3-Albie-Sachs-e1366733243944Taiwan:  A former South African Constitutional Court judge who was in Taiwan recently to receive the country’s top Tang Prize for rule of law said Taiwan could become a leader in openness if it were to the first in Asia to legalize same-sex marriage.

Tang Prize, also known as Asian Nobels, was first introduced in June this year in Taiwan and five  laureates received their award recently for the four categories of Sustainable Development, Biopharmaceutical Science, Sinology, and Rule of Law. The prize worth US$1.67 million was named after the Tang Dynasty and s seeks to bring about positive changes to the global community and to create a brighter future for all humanity

Judge Albie Sachs who was awarded for rule of law said it is “very heartening” to see that Taiwanese legislators have taken the first step to draft a bill on same-sex marriage.

“Many people feel that if Taiwan is the first Asian country to recognize same sex marriages in that way, it will say something very profound about the openness of the Taiwan society,” the 79-year-old said during a Sept 18 press conference according to taipeitimes.com. “It will make Taiwan a leader in terms of openness to recognizing human dignity in forms that were denied before, and bring a lot of distinction to Taiwan.”

Sachs however pointed out that he was speaking only as an outsider for it was something for local lawmakers to decide.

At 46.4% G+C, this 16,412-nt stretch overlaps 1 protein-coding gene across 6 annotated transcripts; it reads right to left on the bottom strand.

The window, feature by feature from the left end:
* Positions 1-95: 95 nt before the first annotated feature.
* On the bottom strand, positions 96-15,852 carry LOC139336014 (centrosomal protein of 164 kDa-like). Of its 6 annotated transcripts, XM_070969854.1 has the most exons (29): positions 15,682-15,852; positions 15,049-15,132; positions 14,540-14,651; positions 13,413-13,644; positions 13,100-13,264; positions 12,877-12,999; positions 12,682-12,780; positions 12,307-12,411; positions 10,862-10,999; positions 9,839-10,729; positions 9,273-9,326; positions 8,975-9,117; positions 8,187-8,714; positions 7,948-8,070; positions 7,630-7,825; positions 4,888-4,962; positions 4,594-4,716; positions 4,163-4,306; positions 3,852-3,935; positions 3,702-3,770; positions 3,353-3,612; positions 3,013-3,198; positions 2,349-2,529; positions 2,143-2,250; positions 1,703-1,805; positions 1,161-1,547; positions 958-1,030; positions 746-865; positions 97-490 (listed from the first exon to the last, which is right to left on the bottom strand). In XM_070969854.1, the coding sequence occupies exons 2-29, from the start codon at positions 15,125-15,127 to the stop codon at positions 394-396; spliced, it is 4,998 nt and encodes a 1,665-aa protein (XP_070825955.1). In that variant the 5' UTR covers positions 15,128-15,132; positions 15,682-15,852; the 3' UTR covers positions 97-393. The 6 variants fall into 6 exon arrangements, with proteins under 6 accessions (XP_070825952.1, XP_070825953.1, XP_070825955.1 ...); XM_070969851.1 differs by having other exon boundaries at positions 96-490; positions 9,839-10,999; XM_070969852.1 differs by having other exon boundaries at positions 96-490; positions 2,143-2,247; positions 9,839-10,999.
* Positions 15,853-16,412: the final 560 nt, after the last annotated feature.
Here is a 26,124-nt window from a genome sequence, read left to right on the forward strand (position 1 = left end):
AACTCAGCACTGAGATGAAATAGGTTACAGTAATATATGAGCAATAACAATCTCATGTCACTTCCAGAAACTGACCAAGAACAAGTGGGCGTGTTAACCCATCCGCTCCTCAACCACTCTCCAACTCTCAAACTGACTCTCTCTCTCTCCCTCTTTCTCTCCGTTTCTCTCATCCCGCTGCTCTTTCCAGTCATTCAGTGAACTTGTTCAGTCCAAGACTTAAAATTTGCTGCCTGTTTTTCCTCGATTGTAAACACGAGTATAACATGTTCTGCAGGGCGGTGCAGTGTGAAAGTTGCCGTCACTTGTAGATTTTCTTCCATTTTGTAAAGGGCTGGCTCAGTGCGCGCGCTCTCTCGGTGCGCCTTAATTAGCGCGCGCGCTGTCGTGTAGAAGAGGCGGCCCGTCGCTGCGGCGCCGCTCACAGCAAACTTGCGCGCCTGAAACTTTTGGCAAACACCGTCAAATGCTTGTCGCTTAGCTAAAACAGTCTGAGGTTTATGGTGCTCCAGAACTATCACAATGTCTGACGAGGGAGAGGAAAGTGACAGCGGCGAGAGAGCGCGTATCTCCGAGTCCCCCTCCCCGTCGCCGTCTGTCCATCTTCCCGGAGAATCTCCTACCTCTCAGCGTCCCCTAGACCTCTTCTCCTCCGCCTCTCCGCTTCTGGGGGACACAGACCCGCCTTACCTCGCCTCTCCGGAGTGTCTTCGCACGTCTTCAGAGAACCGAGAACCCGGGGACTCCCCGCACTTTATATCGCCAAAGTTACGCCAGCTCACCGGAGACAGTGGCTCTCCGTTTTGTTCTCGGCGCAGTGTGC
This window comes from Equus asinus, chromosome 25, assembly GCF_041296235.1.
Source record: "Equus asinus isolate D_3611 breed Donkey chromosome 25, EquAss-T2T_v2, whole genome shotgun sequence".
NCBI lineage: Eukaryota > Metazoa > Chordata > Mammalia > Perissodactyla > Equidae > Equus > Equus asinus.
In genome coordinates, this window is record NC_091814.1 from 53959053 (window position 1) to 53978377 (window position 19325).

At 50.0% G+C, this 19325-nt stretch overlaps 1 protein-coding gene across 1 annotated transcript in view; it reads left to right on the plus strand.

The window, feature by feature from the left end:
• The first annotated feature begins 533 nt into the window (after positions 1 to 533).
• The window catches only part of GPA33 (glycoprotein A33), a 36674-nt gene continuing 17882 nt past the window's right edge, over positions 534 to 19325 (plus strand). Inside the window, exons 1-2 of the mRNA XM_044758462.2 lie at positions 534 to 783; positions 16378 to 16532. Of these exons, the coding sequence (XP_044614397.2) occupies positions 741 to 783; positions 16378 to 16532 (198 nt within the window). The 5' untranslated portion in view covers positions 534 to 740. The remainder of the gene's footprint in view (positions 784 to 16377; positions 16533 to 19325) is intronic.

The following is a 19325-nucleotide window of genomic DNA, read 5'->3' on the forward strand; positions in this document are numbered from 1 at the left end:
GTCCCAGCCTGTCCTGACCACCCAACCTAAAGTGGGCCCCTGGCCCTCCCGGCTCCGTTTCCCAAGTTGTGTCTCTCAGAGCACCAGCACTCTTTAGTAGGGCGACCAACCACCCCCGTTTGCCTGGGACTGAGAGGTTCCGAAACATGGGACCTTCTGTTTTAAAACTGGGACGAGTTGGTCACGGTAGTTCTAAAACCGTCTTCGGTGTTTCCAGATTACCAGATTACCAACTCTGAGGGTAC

“Each country has to find its own way,” he said. “We found the South African way of dealing with the issue, and you will have to find the Taiwanese way,” he added.

During Sachs’ 1994 to 2009 tenure as a Constitutional Court judge, the court abolished the death penalty, overturned anti-gay laws and legalized marriage between same-sex couples.

In 2005 Sachs authored the court’s decision that legalized same-sex marriage in South Africa, making South Africa the fifth country to recognize such unions.

Sachs pointed out that people who oppose same-sex marriages have a different viewpoint but that this should not be allowed to determine the basic rights of same sex couples.

Marriage between same-sex couples is not legally recognized in Taiwan, although 3.5 to 5 percent or at least 1.2 million of the 23.4 million people in Taiwan identify themselves as lesbian, gay, bisexual or transgender.

A draft bill that would legalize same-sex marriage cleared a first reading in the Legislative Yuan last year and was sent to the legislature’s Judiciary and Organic Laws and Statutes Committee for review.

However, since then, the bill’s progress has stalled, largely due to religious opposition as seen in last year’s rally against revising Article 972 of the Civil Code to change the term “man and woman” to “two parties” in the article concerning marriage and the term “father and mother” to “parents” in the Civil Code.

Source: taipeitimes.com